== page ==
“The government instituted a “Use Proper English” campaign, with the laudable goal of making Singapore more internationally competitive. Newspapers have been running regular columns to teach readers the correct way to use English. The flipside of this campaign is a perceived denigration of Singlish. Many people fear that the plan is to eradicate Singlish. There are even reports of TV sitcom scripts being rejected if they contain Singlish expressions.” (Hitchings, 2006)
This sort of political oppression of what is a genuine native expression is very saddening. In a political sense, it is highly undemocratic as well, because the average Singaporean is more comfortable with Singlish than Standard English. Seen in this perspective, the working class intellectuals who are fighting against the dominant government stance can be said to oppose this ‘neo-colonial’ injustice within the larger postcolonial discourse. The Singlish language, which offered a mode of agency to the common Singaporean during the colonial era, is now facing a threat from its own indigenous leaders. This situation is fast emerging into a standoff between the average Singaporean and the Establishment. The entertainment industry, whose customer base is the majority of the population, is also supportive of Singlish usage. They correctly see “Singlish as one of Singapore’s few unique defining features. It is a common language understood by people from all the different racial groups making up Singapore. Furthermore, recent movies like “I Not Stupid” and “Talking Cock” have featured Singlish and helped to build public support.” (Hall, 2004) In this context, it is uncertain yet if Singlish will continue playing its emancipator role in the postcolonial era. But Singapore and its vast majority of population will be poorer for it if it fails.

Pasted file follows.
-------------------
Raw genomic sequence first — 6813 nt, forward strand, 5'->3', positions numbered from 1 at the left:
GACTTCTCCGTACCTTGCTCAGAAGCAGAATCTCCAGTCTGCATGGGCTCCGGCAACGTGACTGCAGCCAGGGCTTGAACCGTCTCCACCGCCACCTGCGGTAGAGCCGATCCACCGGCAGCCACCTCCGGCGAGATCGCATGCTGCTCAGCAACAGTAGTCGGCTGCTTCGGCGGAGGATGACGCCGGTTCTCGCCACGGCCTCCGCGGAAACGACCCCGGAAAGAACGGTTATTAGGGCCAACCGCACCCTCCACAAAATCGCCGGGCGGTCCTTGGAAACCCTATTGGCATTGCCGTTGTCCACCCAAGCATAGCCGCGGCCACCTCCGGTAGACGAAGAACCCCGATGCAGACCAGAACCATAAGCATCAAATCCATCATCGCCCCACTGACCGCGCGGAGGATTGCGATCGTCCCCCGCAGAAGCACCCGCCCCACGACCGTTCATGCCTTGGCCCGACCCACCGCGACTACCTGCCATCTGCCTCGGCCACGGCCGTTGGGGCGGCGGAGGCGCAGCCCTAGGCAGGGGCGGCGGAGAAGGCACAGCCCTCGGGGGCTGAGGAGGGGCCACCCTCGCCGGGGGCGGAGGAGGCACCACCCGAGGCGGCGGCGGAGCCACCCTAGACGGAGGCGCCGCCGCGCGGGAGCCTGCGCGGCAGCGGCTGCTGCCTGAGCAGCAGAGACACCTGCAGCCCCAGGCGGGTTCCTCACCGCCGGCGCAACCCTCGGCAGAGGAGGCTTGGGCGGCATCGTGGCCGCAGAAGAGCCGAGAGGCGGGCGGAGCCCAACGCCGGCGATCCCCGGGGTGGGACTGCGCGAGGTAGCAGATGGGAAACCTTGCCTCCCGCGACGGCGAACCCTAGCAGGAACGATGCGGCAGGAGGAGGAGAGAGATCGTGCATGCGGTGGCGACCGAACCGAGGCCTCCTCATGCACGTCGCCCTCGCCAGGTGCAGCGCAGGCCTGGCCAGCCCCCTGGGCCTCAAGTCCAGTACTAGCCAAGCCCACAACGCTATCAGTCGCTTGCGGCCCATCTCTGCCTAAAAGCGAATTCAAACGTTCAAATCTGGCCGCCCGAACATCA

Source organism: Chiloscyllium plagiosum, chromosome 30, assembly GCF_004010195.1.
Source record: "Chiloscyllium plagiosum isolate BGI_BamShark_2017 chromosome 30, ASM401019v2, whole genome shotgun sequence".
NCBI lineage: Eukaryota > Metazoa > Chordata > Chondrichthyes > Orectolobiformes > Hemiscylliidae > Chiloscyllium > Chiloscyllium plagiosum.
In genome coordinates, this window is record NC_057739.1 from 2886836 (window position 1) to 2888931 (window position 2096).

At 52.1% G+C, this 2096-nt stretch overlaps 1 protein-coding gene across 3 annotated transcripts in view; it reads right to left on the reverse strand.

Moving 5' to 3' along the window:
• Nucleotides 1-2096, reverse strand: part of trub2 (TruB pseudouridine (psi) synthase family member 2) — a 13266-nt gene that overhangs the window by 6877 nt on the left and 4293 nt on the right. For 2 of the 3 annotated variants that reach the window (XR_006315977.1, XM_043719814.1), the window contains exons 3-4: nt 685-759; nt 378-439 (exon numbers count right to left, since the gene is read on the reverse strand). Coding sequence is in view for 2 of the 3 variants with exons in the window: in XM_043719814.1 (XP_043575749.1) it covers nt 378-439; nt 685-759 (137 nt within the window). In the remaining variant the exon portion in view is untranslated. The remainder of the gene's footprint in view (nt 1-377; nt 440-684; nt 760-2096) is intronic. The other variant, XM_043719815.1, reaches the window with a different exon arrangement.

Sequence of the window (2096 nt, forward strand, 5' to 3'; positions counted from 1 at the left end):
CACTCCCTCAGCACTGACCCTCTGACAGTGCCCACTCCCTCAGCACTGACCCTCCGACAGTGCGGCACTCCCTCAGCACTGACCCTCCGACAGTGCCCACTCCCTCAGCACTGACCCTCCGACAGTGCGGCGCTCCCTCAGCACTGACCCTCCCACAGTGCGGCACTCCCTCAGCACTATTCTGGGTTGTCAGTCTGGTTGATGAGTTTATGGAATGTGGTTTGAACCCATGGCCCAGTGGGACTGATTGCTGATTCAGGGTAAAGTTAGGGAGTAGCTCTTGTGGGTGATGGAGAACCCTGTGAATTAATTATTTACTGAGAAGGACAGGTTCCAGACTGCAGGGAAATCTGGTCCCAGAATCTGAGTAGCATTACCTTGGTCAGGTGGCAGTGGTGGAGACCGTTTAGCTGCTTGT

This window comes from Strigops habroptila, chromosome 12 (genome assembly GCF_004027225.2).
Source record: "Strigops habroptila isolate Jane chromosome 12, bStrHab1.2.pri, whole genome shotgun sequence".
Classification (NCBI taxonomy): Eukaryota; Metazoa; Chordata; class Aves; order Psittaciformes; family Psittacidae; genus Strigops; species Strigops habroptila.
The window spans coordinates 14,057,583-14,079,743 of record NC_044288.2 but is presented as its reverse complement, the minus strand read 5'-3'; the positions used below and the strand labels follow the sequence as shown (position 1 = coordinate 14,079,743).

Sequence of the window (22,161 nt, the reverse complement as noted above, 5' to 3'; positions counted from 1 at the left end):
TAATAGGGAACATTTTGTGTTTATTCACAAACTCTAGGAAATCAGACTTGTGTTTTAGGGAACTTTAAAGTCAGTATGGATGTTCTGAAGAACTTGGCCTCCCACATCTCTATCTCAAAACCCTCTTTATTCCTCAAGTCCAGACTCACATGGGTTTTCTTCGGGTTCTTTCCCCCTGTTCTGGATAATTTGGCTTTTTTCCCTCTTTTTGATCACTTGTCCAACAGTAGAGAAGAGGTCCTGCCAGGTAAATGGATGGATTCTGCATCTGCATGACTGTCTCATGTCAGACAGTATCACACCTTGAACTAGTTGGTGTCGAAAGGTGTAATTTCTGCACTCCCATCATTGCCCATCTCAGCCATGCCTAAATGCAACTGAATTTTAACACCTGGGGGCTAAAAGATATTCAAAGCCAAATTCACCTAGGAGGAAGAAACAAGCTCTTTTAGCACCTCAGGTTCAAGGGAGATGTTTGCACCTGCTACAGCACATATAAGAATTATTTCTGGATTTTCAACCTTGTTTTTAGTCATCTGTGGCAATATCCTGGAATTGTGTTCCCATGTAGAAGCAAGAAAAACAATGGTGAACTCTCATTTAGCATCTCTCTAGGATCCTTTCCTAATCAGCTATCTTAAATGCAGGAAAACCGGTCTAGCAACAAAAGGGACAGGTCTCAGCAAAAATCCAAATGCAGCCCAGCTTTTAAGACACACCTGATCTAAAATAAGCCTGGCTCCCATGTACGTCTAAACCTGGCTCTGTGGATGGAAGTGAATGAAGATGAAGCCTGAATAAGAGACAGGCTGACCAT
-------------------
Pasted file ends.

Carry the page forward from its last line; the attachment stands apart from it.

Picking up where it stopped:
The rationality for supporting Singlish goes beyond its utility to studying post-colonialism. There are facets to Singlish that mark it as one of the great cultural achievements of the modern era. If language had ever captured the spirit of a nation and its people, then Singlish is an outstanding example. For example, much removed from the sober formalness of Standard English, Singlish has plenty of humour, much of it deliberately constructed. The political incorrectness inherent in Singlish – a source of discontent for the critics – only adds to its power to serve as an agent of individual and collective expression. It has its limitations, though, in that it does not possess a comprehensive vocabulary, idioms and grammatical structures. This could prove a handicap is serious intellectual discourse on par with Western academic scholarship is sought to be conducted in Singlish. (Hall, 2004) This is a legitimate concern, when even standards of conventional English are declining in Singapore. In a survey conducted in leading business schools in the country, a majority of undergraduate students were found to have inadequate communication skills. The findings indicate that the faculty perceived undergraduate communication skills “to be in need of improvement, thus lending support to employer and government criticism. An analysis of survey responses revealed some probable underlying causes for faculty perceptions, including an apparent lack of real commitment to the improvement of such skills.” (Hall, 2004)